Changing perception of diversity
Understanding diversity is as challenging as understanding what limits its presence in the first place. After some quite shocking insights from research by Alice Wu, the profession of economists in the US has undertaken several actions. First, the AEA released a climate survey among its members to research the prevalence of inappropriate behaviors and identify what exactly members themselves define as inappropriate. AEA has also opened EconSpark, an internet forum to divert attention and user traffic and attention from EconJobMarketRumors, with the intention that unlike EJMR, EconSpark will provide a safe and encouraging environment, due to transparency. But irrespectively of these actions, the AEA 2019 meetings in Atlanta have proven to be extremely rich in research that analyzes the roots of discrimination and barriers to diversity. The papers on this particular research agenda complemented the commonly present macro, micro, theory, econometrics and the always pressing uncertainty about the fate of the US economy. The discussions encompassed not only direct empirical and experimental evidence on discrimination and diversity: during a few panels the top minds of economics discussed how to rid the profession of stimulating but also discouraging hostility during the seminars, extreme drive to competitiveness and other indirect mechanisms which drive women and minorities away from economics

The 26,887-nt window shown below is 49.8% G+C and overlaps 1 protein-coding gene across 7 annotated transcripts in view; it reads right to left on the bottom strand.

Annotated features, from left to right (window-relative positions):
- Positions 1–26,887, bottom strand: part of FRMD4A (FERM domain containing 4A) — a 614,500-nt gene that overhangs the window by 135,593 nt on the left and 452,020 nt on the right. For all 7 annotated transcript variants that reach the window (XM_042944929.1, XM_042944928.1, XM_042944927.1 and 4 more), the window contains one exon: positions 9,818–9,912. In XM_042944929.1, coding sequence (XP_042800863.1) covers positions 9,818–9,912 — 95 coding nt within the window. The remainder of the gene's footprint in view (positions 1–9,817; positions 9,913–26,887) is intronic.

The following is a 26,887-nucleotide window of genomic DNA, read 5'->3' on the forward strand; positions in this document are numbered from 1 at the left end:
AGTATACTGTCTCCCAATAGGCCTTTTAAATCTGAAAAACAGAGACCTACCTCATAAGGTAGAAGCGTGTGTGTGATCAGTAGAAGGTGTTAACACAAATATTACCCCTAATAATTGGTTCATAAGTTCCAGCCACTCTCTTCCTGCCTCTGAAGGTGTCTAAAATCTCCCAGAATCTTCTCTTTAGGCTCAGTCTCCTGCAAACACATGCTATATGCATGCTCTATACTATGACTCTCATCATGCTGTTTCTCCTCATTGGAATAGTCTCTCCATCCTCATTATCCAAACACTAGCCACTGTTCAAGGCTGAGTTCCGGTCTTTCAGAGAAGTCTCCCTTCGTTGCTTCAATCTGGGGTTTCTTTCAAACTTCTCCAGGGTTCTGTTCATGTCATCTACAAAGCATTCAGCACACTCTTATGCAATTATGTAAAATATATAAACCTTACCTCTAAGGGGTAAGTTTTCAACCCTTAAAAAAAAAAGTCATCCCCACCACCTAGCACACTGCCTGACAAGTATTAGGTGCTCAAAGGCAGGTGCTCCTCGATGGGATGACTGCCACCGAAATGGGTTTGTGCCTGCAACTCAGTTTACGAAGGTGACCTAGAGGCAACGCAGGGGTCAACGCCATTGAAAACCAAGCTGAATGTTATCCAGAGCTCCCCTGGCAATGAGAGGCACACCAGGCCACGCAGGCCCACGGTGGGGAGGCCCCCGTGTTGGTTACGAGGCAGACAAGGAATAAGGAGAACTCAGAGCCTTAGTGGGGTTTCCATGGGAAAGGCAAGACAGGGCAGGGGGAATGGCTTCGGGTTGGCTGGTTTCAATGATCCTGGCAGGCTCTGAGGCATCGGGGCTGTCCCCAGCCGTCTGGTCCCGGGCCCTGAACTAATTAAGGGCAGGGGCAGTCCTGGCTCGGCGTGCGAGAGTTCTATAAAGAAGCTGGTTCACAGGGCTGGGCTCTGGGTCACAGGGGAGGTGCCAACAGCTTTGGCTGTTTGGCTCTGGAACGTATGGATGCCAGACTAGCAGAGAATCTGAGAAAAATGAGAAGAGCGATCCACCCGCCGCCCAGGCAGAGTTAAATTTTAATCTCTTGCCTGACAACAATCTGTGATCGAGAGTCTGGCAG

Our presentation concerned the mechanisms behind gender board diversity in small and medium enterprises. It has been previously established that the stocklisted companies with women on supervisory (non-executive) boards tend to achieve greater diversity when nominating the members of the executive (management) boards. Our study shows that this mechanism works only for the stocklisted firms: the companies which are not under public scrutiny of the shareholders have much less women on supervisory boards and much more women on management boards, ceteris paribus.